The refraction constant is the function of the refractive index, accordingly of one physical parameter. For the calculation of this value we have formulaS, the accuracy of which is in the order of 10- 8, and that means the error at the calculation of refraction of ± 0,ii002 tan z. At the appiication of these formulas there are some difficulties, and thus the real accidental error is the order of ± 0,"02 tan z.

The possible influence of systematic factors is the order of hundredth parts of a second of arc (Teleki, 1973). From these facts it seems, that the physics gives the markedly surer implement for the calculation of refraction then the values determined from astronomical observations.

3. The refraction investigations need the knowledge on the characteristics of the Earth atmosphere, the medium through which is propagated a light ray.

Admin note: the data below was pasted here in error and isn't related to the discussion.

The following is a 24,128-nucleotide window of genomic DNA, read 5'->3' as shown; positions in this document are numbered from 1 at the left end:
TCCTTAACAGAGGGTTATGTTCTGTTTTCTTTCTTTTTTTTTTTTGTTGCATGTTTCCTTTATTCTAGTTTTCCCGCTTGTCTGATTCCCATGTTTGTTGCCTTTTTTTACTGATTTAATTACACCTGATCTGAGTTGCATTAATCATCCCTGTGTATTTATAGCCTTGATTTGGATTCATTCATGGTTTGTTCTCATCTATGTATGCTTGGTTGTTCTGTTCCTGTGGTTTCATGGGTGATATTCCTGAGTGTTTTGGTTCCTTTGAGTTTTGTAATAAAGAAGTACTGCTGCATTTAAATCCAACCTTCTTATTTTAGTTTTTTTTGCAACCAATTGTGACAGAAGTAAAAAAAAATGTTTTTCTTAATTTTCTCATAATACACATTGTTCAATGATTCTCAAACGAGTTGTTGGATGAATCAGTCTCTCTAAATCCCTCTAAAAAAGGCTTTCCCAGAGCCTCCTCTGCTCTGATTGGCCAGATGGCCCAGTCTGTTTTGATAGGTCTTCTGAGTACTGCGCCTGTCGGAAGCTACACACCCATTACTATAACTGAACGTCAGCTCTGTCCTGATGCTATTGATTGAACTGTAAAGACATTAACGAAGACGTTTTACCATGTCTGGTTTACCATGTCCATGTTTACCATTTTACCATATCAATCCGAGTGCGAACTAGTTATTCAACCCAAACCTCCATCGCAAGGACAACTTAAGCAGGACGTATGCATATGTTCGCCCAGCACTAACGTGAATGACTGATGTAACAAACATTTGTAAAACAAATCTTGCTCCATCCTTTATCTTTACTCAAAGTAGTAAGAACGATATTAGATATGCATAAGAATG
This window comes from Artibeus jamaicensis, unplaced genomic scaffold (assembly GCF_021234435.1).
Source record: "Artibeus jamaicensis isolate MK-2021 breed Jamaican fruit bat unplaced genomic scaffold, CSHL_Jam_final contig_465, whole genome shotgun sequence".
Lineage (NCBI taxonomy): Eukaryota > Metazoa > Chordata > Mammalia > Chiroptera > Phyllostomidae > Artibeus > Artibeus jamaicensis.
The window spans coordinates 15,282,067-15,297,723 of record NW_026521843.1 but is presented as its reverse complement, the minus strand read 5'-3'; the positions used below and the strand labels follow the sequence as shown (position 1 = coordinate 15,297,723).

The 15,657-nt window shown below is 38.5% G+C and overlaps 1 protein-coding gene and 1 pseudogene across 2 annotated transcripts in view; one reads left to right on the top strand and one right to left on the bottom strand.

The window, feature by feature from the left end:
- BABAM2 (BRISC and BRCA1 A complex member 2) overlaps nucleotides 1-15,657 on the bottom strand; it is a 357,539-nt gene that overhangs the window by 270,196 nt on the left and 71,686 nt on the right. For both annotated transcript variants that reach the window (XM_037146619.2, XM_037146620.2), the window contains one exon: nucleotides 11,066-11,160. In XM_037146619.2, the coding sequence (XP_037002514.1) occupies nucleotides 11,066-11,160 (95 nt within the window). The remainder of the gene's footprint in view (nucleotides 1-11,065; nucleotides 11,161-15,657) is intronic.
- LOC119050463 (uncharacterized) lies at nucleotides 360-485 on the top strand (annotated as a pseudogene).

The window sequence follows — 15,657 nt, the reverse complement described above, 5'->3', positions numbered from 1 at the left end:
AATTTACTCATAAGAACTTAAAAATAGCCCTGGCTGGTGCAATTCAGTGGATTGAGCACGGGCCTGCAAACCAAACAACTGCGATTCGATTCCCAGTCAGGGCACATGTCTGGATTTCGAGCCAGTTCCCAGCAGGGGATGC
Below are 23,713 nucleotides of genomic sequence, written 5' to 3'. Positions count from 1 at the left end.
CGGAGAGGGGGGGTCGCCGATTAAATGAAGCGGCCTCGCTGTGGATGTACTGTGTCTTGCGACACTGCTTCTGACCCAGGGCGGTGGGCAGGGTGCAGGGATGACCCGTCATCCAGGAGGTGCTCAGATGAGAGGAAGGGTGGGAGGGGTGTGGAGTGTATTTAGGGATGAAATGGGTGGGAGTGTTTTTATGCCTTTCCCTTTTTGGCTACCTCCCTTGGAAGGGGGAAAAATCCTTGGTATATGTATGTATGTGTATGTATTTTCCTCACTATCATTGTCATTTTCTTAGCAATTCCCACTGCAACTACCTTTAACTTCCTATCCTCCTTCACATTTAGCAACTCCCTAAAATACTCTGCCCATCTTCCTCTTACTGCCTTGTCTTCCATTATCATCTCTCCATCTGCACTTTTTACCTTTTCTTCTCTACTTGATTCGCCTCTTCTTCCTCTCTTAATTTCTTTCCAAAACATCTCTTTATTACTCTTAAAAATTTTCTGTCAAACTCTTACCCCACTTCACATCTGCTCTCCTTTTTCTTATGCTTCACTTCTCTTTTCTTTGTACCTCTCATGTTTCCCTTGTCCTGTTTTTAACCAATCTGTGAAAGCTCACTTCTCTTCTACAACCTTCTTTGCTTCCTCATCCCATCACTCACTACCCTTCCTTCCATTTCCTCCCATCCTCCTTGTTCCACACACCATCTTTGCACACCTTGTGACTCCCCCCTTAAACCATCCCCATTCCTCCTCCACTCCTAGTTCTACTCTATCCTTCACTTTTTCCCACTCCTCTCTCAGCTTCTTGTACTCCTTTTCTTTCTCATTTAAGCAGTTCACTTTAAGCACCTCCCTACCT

Relevant to the determination of the refraction, the following can be concluded on

**the meteorological factors (Teleki, 1973):**

a) There is no mathematically exact and universal model of atmosphere valid for all places on the Earth;

b) The free atmosphere (the part of atmosphere which is practically independent of the influence of Earth surface) can be approximately demonstrated with a composition of concentric layers which, however, doesn't satisfy the present requirements in full;

c) The atmosphere is not a quiet medium: the circulation is general characteristic of the atmosphere, the nature of which we don't know with a satisfactory accuracy;

d) The planetary boundary layer (the thickness of which is 1-2 km above Earth surface), and especially its lowest part, the surface layer (to 100-200 m above surface), cannot be really represented by mathematical models;

e) The field of meteorological elements around astronomical instruments and observing houses is very complicated and rather unknown for the time being (Kakuta et ai., 1973).